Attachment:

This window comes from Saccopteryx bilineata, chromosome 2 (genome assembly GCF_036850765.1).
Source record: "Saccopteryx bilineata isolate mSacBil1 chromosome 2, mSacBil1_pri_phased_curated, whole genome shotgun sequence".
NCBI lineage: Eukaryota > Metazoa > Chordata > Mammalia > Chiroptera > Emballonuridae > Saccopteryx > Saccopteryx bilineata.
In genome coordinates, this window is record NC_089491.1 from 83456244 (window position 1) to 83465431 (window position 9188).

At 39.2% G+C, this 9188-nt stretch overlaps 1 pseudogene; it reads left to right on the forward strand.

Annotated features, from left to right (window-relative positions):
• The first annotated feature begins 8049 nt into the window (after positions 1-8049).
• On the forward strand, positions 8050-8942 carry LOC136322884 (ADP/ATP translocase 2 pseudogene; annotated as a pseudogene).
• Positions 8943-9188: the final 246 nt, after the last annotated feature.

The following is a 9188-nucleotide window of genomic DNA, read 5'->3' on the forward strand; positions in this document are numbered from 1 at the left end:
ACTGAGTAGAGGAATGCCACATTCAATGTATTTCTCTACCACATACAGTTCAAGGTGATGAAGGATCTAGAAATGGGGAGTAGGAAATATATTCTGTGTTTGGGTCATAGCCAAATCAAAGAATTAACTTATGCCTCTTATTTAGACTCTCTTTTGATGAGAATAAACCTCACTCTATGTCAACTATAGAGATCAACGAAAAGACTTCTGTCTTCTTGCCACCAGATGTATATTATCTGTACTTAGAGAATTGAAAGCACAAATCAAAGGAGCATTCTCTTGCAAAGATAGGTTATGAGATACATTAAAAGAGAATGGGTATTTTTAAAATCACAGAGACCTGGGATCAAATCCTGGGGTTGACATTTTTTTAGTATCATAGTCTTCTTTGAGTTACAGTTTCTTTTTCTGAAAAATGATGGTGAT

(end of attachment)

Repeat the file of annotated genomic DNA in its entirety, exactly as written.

This window comes from Saccopteryx bilineata, chromosome 2 (genome assembly GCF_036850765.1).
Source record: "Saccopteryx bilineata isolate mSacBil1 chromosome 2, mSacBil1_pri_phased_curated, whole genome shotgun sequence".
NCBI lineage: Eukaryota > Metazoa > Chordata > Mammalia > Chiroptera > Emballonuridae > Saccopteryx > Saccopteryx bilineata.
In genome coordinates, this window is record NC_089491.1 from 83456244 (window position 1) to 83465431 (window position 9188).

At 39.2% G+C, this 9188-nt stretch overlaps 1 pseudogene; it reads left to right on the forward strand.

Annotated features, from left to right (window-relative positions):
• The first annotated feature begins 8049 nt into the window (after positions 1-8049).
• On the forward strand, positions 8050-8942 carry LOC136322884 (ADP/ATP translocase 2 pseudogene; annotated as a pseudogene).
• Positions 8943-9188: the final 246 nt, after the last annotated feature.

The following is a 9188-nucleotide window of genomic DNA, read 5'->3' on the forward strand; positions in this document are numbered from 1 at the left end:
ACTGAGTAGAGGAATGCCACATTCAATGTATTTCTCTACCACATACAGTTCAAGGTGATGAAGGATCTAGAAATGGGGAGTAGGAAATATATTCTGTGTTTGGGTCATAGCCAAATCAAAGAATTAACTTATGCCTCTTATTTAGACTCTCTTTTGATGAGAATAAACCTCACTCTATGTCAACTATAGAGATCAACGAAAAGACTTCTGTCTTCTTGCCACCAGATGTATATTATCTGTACTTAGAGAATTGAAAGCACAAATCAAAGGAGCATTCTCTTGCAAAGATAGGTTATGAGATACATTAAAAGAGAATGGGTATTTTTAAAATCACAGAGACCTGGGATCAAATCCTGGGGTTGACATTTTTTTAGTATCATAGTCTTCTTTGAGTTACAGTTTCTTTTTCTGAAAAATGATGGTGAT